Drag Kings in Cape Town: The performance of gendered subjectivities online


  • Mooniq Shaikjee




The last few decades have seen the development of a large body of scholarly work on drag queens and performances of femininity by men (see Barrett 1995, 1999). However, performances of masculinity by women have largely been overlooked. Research by scholars like Judith Halberstam (1997, 1998) on female masculinity and the drag king performer has attempted to address this imbalance, but the phenomenon has yet to receive any attention from sociolinguists. This study aims to bring attention to online performances of masculinity by women in the South African context through a multimodal analysis of the Facebook pages of performers in the country’s first known drag king troupe, Bros B4 Ho’s. The study has three broad aims: firstly, to demonstrate the way in which the process of entextualisation is used as a key resource in the kings’ performances of masculinity online; secondly, to demonstrate that the masculinities put on display during these events are ‘queer subject position[s] that can successfully challenge hegemonic models of gender conformity’ (Halberstam 1997, 9); and thirdly, to argue that what the kings do is not always a straightforward disruption of heteronormative masculinity – at times they reproduce and reinforce the very structures they seek to critique.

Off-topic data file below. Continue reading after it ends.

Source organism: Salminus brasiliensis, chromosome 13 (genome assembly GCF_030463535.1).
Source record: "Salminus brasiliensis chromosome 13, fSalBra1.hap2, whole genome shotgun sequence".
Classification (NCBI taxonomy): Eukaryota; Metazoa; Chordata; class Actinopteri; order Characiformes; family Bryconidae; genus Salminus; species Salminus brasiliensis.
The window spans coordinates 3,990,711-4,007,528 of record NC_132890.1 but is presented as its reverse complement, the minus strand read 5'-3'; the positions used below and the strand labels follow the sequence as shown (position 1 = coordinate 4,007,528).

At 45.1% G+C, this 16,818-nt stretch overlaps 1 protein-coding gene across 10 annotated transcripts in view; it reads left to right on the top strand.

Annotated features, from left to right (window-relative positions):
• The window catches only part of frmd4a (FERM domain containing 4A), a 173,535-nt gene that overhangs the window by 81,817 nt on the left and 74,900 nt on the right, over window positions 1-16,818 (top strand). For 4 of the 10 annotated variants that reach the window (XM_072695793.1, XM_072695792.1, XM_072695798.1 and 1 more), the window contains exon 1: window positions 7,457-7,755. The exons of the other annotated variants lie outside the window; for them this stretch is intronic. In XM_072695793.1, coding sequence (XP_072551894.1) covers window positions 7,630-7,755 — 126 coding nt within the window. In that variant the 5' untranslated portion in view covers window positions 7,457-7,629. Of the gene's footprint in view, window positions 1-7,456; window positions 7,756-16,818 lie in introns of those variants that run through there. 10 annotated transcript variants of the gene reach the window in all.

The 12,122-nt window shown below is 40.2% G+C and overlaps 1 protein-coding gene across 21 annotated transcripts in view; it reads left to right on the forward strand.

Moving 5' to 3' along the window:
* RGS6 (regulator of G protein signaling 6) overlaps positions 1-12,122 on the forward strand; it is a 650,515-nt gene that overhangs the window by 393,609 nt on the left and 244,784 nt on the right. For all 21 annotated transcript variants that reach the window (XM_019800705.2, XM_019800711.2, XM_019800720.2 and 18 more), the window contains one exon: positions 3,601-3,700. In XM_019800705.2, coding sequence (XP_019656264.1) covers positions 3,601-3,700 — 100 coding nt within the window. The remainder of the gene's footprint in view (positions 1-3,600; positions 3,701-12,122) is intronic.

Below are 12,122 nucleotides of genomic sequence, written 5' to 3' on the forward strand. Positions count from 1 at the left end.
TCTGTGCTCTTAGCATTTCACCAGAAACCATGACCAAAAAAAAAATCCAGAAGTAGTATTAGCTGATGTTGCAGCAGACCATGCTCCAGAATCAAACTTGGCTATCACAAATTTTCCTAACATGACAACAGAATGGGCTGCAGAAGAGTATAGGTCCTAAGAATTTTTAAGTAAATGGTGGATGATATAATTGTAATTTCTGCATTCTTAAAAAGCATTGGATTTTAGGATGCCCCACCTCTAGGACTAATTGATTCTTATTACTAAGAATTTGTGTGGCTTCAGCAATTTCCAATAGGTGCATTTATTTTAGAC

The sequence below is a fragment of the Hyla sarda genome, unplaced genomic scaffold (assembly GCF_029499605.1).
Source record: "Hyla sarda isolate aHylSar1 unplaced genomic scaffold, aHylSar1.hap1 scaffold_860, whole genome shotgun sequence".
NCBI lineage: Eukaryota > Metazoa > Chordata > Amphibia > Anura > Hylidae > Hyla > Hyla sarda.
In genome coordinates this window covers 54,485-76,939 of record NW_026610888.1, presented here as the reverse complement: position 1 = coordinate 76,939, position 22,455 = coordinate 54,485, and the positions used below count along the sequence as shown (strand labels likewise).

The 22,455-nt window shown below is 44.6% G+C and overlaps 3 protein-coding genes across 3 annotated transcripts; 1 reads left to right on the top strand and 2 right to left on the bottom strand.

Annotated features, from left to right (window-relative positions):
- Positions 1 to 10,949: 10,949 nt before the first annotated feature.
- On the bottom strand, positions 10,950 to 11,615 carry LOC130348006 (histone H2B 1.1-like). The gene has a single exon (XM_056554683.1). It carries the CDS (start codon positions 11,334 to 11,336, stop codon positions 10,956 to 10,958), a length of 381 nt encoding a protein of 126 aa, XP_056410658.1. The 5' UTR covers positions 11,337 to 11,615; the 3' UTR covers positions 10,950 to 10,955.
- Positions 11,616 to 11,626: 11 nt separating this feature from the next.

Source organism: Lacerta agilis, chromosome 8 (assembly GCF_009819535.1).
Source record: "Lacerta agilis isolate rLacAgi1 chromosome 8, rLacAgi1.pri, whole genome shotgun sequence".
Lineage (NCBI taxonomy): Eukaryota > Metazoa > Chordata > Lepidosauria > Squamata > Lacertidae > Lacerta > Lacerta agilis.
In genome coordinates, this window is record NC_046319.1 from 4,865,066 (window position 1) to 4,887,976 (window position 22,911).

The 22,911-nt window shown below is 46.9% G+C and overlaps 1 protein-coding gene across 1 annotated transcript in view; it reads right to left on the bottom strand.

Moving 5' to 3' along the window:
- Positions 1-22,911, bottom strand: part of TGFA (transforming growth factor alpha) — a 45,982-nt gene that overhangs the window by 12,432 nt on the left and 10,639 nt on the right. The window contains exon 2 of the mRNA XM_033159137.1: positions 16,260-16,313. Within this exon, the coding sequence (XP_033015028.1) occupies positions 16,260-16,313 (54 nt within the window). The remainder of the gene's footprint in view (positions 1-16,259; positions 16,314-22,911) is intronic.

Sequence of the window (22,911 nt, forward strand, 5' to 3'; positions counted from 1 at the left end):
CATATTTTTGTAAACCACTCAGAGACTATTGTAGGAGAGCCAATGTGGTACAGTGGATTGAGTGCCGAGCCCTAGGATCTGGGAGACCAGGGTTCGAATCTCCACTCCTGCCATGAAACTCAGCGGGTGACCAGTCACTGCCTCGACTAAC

How to Cite

Shaikjee, M. (2017). Drag Kings in Cape Town: The performance of gendered subjectivities online. Multilingual Margins: A Journal of Multilingualism from the Periphery, 2(2), 40. https://doi.org/10.14426/mm.v2i2.71